Indian engineer prepares solar tuk-tuk for London odyssey

Mon Jul 14, 2014 1:41am EDT
 
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By Swetha Gopinath

BANGALORE (Reuters) - Naveen Rabelli's tuk-tuk broke down the first time he rolled it out of his garage. The electrical engineer didn't lose heart: now, he plans to drive his customized three-wheeler all the way to London.

Rabelli will leave India next year on a 6,000-mile (9,600-km) odyssey through 10 countries to promote the idea of environmentally friendly travel. His tuk-tuk, or auto rickshaw, is powered entirely by electricity and solar power.

"What better way is there to travel? The tuk-tuk is an Indian icon and this vehicle does not pollute the air in any way," Rabelli, 33, told Reuters as he rode alongside a lake in the southern Indian city of Bangalore.

Since quitting his job with Reva, a unit of Indian car maker Mahindra & Mahindra Ltd that makes electric vehicles, Rabelli has spent two years tinkering with his second-hand tuk-tuk.

Equipped with a new motor, battery and gearbox, the bright red vehicle - named Tejas, a Sanskrit word meaning splendor or brilliance - now bears little resemblance to the sputtering, diesel-fueled three-wheelers ubiquitous on India's roads.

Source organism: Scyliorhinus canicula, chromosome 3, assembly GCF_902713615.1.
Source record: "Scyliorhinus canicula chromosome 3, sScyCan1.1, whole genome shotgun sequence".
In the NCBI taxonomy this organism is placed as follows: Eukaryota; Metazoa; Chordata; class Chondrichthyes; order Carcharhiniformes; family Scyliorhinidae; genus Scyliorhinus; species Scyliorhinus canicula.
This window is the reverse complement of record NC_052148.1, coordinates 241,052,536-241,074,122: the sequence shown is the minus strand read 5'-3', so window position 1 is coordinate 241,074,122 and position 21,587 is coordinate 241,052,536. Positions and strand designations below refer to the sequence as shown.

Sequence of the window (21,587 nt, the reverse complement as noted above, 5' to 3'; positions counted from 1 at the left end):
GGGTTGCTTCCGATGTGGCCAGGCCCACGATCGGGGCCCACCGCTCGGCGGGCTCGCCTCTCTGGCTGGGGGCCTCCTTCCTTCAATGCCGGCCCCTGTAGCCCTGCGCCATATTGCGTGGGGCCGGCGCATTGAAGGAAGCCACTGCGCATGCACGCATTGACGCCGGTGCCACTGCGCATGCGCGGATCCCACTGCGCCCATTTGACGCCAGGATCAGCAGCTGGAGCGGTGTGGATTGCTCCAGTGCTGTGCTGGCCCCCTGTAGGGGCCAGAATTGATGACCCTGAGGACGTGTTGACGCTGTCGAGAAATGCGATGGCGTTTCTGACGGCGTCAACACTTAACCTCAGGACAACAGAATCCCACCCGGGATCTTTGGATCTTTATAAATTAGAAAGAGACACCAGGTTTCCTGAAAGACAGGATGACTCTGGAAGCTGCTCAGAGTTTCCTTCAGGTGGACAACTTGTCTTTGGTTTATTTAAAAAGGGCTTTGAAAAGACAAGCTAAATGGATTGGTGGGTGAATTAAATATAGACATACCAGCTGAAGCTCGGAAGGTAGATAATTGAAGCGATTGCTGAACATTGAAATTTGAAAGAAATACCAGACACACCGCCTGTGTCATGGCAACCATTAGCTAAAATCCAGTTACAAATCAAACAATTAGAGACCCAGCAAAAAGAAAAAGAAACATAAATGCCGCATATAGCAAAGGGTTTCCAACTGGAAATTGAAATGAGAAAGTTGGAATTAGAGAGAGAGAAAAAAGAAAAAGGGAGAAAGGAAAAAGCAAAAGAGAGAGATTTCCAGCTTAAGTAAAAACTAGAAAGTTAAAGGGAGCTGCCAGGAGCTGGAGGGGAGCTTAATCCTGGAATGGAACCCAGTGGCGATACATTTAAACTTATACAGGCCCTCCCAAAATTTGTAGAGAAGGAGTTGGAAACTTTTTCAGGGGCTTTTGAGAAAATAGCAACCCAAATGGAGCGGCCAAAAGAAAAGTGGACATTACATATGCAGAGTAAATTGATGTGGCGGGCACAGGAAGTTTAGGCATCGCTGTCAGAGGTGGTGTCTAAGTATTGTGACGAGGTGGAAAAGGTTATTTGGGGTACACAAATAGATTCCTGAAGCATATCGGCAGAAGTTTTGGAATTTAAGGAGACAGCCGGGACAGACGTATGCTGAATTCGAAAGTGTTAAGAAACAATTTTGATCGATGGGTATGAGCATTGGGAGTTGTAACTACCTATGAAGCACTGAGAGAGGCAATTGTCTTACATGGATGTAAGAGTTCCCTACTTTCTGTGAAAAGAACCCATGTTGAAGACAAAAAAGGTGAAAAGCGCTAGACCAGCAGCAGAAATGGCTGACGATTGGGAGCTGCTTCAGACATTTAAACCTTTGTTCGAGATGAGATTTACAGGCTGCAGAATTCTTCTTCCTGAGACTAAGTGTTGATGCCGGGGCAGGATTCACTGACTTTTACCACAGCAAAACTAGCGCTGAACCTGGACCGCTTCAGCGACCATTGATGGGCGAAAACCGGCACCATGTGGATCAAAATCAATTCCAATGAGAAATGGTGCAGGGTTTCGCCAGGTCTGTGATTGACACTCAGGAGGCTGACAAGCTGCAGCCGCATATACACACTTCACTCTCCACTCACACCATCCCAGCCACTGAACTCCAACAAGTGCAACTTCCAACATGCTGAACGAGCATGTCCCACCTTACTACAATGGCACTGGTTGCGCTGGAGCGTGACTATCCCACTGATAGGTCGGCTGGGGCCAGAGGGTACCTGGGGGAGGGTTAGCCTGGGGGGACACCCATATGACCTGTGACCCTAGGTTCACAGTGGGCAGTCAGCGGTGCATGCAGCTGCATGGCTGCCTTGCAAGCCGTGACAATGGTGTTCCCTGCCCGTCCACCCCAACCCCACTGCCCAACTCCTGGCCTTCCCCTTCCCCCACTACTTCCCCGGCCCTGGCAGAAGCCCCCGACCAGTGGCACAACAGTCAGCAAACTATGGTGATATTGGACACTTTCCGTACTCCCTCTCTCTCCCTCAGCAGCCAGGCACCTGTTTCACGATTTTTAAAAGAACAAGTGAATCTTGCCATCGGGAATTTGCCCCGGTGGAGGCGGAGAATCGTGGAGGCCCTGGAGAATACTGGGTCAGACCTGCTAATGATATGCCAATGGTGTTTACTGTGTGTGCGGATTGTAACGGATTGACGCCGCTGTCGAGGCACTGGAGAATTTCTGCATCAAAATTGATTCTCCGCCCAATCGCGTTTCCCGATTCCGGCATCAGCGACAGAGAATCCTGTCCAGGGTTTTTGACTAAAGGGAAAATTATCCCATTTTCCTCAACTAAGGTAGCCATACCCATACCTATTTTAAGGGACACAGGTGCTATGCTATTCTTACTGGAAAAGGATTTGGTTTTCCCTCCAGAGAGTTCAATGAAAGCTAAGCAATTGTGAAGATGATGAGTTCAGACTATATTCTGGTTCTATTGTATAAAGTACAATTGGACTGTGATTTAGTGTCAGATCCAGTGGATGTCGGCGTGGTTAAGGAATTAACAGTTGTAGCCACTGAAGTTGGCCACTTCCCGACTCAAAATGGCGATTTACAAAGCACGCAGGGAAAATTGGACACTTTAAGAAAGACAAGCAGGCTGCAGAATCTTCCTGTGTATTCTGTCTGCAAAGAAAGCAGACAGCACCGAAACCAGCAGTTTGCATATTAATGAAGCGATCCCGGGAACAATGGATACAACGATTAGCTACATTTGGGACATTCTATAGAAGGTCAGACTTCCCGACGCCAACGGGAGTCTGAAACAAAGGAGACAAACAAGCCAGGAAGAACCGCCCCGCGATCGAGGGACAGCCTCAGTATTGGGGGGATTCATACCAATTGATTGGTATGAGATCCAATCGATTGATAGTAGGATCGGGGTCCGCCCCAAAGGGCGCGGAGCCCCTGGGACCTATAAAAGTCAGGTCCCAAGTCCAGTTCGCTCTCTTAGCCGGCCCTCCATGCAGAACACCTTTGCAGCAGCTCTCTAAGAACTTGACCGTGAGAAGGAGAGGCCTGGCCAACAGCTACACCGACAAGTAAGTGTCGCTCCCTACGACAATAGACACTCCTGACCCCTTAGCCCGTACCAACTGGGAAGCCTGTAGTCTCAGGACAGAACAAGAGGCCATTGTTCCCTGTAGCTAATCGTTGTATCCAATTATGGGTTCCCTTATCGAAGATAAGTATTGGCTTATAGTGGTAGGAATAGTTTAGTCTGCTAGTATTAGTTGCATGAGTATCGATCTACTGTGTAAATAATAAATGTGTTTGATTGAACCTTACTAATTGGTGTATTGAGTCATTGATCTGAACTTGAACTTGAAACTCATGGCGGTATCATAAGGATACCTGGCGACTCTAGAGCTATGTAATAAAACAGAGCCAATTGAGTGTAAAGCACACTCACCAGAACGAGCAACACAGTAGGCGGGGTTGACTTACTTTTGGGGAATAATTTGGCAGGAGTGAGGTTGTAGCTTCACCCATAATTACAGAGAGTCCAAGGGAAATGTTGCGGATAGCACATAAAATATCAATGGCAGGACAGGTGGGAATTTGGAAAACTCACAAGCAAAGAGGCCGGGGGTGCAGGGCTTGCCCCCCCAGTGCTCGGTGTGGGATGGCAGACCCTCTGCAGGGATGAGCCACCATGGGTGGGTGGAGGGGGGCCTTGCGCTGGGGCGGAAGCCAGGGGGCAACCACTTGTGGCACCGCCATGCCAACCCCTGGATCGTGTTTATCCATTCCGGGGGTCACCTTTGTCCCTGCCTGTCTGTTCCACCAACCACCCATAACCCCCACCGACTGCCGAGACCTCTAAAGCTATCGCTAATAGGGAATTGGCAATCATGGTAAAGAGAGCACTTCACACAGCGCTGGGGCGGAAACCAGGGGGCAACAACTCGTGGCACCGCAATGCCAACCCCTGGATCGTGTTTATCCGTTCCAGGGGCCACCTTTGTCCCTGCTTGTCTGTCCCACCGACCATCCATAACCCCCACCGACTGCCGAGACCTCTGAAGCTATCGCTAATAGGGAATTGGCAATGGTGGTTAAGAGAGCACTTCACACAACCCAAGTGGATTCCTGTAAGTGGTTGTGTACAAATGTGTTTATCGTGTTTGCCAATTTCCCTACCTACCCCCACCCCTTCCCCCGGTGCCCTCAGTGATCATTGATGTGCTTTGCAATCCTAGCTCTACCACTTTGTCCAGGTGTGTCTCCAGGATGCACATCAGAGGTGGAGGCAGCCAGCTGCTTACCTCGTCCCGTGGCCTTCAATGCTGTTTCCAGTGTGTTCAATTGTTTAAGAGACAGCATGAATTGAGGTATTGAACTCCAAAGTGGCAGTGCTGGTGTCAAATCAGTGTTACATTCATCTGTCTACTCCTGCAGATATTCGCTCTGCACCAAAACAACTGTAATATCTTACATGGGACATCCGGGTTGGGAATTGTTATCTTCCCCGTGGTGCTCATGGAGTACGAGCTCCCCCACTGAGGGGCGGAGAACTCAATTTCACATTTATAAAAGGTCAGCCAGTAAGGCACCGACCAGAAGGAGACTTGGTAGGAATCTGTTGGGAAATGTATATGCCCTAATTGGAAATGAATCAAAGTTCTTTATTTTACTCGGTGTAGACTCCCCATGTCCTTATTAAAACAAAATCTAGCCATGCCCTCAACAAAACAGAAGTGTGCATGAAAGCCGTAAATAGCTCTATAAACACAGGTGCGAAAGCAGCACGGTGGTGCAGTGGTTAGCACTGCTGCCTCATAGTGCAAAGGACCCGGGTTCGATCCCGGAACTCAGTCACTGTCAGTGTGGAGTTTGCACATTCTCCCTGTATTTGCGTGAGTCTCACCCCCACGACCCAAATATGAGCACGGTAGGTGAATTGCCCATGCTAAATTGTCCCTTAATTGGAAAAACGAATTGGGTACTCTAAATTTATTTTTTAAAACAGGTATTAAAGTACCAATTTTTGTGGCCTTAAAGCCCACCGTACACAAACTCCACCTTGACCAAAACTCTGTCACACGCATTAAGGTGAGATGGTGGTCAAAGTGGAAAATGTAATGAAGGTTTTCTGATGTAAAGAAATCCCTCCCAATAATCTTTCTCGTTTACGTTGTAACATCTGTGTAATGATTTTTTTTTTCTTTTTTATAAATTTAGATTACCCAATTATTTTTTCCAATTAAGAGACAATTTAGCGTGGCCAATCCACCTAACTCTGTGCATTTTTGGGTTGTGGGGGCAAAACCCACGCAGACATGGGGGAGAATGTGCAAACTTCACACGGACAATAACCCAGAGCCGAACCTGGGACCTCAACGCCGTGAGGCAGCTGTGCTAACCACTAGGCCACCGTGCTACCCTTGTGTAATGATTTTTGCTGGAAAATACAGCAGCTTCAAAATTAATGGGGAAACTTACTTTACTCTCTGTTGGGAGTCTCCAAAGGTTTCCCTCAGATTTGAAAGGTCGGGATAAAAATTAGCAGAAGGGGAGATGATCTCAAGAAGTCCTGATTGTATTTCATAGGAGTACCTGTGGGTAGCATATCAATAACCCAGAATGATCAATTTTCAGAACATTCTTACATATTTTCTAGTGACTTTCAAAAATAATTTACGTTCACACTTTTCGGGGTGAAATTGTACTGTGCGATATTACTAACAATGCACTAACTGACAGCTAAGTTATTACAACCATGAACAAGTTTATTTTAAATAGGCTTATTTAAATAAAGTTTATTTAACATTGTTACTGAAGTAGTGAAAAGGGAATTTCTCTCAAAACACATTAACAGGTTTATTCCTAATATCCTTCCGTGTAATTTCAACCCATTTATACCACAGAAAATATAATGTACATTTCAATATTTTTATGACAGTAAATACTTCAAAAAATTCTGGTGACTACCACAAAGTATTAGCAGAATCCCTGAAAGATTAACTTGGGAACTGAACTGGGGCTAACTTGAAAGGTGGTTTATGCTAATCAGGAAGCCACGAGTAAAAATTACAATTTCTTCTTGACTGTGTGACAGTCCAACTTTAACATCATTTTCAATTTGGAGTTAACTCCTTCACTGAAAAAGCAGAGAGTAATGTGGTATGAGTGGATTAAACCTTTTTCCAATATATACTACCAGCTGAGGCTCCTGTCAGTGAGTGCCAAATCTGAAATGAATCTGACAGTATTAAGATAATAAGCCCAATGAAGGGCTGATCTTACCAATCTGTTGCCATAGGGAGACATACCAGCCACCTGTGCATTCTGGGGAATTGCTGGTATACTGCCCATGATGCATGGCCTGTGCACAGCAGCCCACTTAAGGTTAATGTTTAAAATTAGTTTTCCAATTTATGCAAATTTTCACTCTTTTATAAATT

A tonne when fully loaded, it weighs double a normal auto rickshaw. Its roof is made entirely from solar panels and cloth drapes protect its open sides from the elements.

Eight hours of battery charge will carry the tuk-tuk fewer than 50 miles, while five hours' exposure to the sun will allow Tejas to push on for another 16 miles. That's a lot of recharging stops on the road to London.

The project has already cost Rabelli his life savings of about $6,000. Before he leaves, he needs to raise more cash to reinforce the tuk-tuk's rickety flooring and to buy a lithium-ion battery to replace the old lead-acid power source.   Continued...

 
Raoul Kopacka, a 26-year old Austrian, sits along with Naveen Rabelli (unseen) from India inside a tuk tuk in the southern Indian city of Bangalore July 9, 2014.  REUTERS/Stringer